Friday, May 22, 2020

Last night a production of Dear John, by Marcia Cebulska, went up on Zoom, directed by sis Martha. She’d assigned scenes from this play to two actors in a class she was teaching at IU; and they wanted to put on the full show. And, of course, Zoom was the medium of performance.

The show was very good, indeed, and i look forward to chatting more with Martha about her approach to this particular challenge (Zoom). It’s odd, for sure to engage a show while focusing on two squares on one’s computer screen. The technical matter of only presenting two squares side-by-side while the audience’s squares are hidden is surely solvable (though I certainly don’t know how), but is it better to know there’s an audience, to hear their unmuted (if they choose; we remained muted) responses to lines, etc.?

The actors’ movements are limited, of course to the webcams on their monitors; and if they’d found another way (cameras mounted on halos, e.g.) that would likely have been nauseating for the audience. So many challenges to consider, and I’m both proud of the actors and Martha for taking on this project, and glad to have this catalyst for thinking about such things. This particular epistolary play seemed the perfect vehicle for such a medium, really, and i think all involved (the weak link being Zoom, unsurprisingly) really did a great job.

I will ashamedly admit, though, that through most of this production I was either distracted (video call from NY, never turn down a chance to see Jackson!!), or thinking more about how this presentation might relate to musical ‘performances’ than I was attending to the letters being exchanged as these two characters traversed their decades-long relationship.

Answers are unclear to me. Technical latency issues in our ‘net systems are still such that live musical communication (i.e., “in real time”) isn’t feasible. Players can’t actually ‘play together’ in any texture beyond long, slow, sustained ones; fine for a minute or two, or if the listener simply wants to close their eyes and trip for a bit. But if music is to engage in a broader expanse of gestural and temporal imagination–like “Dear John” does–then players must be able to respond without millisecond delays. I’m told by Jason, who travels to Estonia each summer with his wife and kids to enjoy his in-laws home, that the ‘net backbone there is much faster and responsive, and doesn’t suffer the latency constraints of our system. Perhaps we’ll get there at some point soon.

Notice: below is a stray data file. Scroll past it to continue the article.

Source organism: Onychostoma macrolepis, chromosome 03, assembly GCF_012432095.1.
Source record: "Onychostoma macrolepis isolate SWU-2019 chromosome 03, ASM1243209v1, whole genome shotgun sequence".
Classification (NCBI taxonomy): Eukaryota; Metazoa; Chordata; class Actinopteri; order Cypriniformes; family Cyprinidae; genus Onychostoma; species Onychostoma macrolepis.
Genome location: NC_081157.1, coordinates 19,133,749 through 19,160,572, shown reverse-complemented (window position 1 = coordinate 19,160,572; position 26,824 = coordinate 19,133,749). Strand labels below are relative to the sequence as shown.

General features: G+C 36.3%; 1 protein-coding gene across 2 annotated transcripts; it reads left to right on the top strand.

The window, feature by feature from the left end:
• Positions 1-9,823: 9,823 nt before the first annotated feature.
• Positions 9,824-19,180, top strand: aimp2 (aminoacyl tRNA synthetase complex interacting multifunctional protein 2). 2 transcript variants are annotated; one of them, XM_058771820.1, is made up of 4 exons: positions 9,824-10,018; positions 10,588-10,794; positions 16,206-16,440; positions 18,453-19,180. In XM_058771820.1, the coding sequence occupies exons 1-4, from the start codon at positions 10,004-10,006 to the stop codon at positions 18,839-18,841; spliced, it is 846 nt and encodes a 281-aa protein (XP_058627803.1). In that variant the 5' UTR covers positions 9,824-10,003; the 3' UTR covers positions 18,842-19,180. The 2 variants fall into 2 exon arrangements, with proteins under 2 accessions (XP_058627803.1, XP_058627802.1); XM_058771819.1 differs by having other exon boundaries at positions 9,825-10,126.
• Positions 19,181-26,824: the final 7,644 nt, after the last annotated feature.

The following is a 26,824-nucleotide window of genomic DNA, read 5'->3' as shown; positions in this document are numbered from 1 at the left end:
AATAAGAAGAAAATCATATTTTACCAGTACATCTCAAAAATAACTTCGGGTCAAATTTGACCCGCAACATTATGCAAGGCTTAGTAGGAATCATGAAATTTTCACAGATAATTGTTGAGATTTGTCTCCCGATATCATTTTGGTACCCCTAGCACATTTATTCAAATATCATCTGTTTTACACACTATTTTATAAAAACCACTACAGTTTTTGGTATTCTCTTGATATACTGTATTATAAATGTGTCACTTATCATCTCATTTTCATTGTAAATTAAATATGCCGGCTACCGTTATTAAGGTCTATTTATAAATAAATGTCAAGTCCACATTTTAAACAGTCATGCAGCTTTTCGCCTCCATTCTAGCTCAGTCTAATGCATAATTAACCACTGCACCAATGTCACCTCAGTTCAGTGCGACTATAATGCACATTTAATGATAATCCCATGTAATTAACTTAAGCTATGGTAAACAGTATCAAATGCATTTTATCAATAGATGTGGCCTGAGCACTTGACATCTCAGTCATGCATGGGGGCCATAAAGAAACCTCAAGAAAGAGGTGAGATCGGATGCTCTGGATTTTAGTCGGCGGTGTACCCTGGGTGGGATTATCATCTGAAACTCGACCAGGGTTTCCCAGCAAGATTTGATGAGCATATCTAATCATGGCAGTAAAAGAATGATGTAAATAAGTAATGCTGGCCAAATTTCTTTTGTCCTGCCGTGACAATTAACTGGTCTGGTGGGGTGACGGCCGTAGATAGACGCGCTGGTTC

The current technical drawbacks will mean only writing for very small (solo; duos if in the same home) ensembles. And anything more than a solo will require consideration of spacial distancing. This can be an interesting problem to solve, and I think that the physical arrangement of musicians is always a crucial element of performance. This will likely also be a time of lots and lots of new pieces including solo & electronics of one sort (fixed media) or another (interactive, etc.)

Another smile-inducing video is released by Cristin via Facebook…